• Federal government payments to states adopting the optional Medicaid expansion reduced to zero, with Medicaid payments as block grants

A complete list of ACA provisions that are subject to repeal under the reconciliation process can be found in Table 3 of the Congressional Research Service paper cited above.

Replace – Requires 60 Votes

In contrast, the following items may not be repealed using reconciliation. This means that 60 votes will be required in the Senate to proceed:

  • Coverage mandates for insured and employer self-insured group health plans:
    • Coverage of adult children to age 26
    • Prohibitions on imposing:
      • Preexisting condition coverage exclusions
      • Waiting periods exceeding 90 days
      • Annual and lifetime dollar limits on essential health benefits
      • Reporting requirements (e.g., Summary of Benefits and Coverage)
      • Other ACA insurance mandates (the full list is set out below)
    • Additional ACA Requirements for Non-Grandfathered Plans:
      • Coverage of preventive services without cost-sharing (the regulatory interpretation of “preventive services” as including contraceptive coverage is likely to be changed eventually by new regulations under a Trump Administration)
      • Limits on employee cost-sharing
      • Independent external review of denied claims for plans not already subject to IRO under state insurance laws
    • Insurance Market Reforms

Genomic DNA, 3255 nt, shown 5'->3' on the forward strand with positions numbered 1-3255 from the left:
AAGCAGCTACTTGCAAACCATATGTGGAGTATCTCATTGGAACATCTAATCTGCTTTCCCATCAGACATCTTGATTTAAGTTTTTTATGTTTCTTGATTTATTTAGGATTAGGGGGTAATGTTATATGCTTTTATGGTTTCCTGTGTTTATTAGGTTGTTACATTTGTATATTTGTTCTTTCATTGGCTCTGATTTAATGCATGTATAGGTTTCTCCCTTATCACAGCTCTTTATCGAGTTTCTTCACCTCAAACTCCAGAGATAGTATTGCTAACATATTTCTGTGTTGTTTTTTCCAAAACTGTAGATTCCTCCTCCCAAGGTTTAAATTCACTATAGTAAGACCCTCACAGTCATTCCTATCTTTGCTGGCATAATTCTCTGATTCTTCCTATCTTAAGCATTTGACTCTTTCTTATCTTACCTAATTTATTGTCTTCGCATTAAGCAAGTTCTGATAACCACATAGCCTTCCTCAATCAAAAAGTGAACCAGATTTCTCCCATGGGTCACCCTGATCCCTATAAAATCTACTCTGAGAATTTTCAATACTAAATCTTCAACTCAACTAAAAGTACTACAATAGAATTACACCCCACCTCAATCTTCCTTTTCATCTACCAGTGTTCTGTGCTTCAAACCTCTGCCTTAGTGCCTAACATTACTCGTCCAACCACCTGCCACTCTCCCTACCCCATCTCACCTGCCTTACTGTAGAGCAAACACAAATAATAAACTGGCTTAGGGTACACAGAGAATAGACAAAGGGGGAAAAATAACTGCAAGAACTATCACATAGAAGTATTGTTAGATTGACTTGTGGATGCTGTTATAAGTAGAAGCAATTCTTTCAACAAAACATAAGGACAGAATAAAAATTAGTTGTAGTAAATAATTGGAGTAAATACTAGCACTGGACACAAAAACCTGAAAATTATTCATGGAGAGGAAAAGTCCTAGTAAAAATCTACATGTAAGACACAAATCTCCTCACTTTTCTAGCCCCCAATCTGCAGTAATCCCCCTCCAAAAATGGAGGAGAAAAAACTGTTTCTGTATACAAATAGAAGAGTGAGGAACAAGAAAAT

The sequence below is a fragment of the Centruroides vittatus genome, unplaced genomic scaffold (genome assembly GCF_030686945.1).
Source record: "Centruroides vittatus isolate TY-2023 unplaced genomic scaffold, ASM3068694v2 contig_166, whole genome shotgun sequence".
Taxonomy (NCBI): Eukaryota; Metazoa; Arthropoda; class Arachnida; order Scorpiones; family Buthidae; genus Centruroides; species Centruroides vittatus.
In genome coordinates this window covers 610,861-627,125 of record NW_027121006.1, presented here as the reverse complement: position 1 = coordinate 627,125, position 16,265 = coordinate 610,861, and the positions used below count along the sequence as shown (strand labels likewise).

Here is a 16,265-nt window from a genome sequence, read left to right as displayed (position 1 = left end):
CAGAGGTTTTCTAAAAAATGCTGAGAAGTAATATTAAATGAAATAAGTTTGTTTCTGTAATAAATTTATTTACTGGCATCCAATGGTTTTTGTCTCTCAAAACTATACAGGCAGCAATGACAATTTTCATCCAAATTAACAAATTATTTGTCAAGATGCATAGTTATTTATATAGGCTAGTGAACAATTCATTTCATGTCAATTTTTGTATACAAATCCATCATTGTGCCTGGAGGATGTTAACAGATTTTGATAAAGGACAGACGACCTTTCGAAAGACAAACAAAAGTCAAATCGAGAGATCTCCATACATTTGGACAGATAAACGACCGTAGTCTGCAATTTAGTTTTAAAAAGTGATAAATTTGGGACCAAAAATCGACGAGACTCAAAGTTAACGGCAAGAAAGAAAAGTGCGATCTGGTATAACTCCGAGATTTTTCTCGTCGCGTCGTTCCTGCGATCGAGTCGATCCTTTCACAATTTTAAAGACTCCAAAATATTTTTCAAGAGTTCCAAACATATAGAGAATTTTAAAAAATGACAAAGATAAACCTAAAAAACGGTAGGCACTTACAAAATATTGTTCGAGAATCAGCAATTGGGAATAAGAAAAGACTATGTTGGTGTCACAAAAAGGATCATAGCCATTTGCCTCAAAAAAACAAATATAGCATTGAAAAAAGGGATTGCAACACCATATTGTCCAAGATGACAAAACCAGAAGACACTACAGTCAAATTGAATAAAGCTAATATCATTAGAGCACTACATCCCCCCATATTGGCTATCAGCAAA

• Small employer insurance plans required to offer coverage of all ten essential health benefits
    • The requirement to report the cost of employer-sponsored health plan coverage on Form W-2 cannot be repealed via budget reconciliation

Any attempt to repeal these provisions through normal legislative channels would be subject to a filibuster. Consequently, these provisions would remain in effect even if the ACA revenue provisions were repealed under a reconciliation measure. (A complete listing of the insurance market reforms is provided in the accompanying tables.)

Ignore – No Change

There is alternative to the handling of the ACA insurance market reforms, which are enforced through an excise tax penalty imposed on the employer. The Penalty is $100 per affected individual, per day, and it applies to any employer (regardless of the size of its workforce) that offers a group health plan that fails to comply with the ACA’s market reform requirements. Congress could reduce the excise taxes to zero. Or the the Trump Administration might adopt a non-enforcement policy regarding some certain market reform violations, but still enforce other popular market reforms (e.g., coverage of adult children up to age 26).

The “state of play”

There are currently at least five separate “repeal and replace” proposals. There are no stand-alone “repeal” proposals. Among other things, there is widespread concern that the repealing the ACA without providing a replacement would destabilize the insurance markets, and even lead to the collapse of the non-group market. The reasons for this collapse are explained in compelling fashion in a study by the Urban Institute, which claims that repeal of the ACA without replacement would devastate the non-group market “causing 7.3 million . . . people to become uninsured” as a result of three factors:

  • Eliminating premium tax credits and cost-sharing assistance would make coverage unaffordable for many of the people currently enrolled, causing them to drop coverage. Those with the fewest health problems would drop their coverage fastest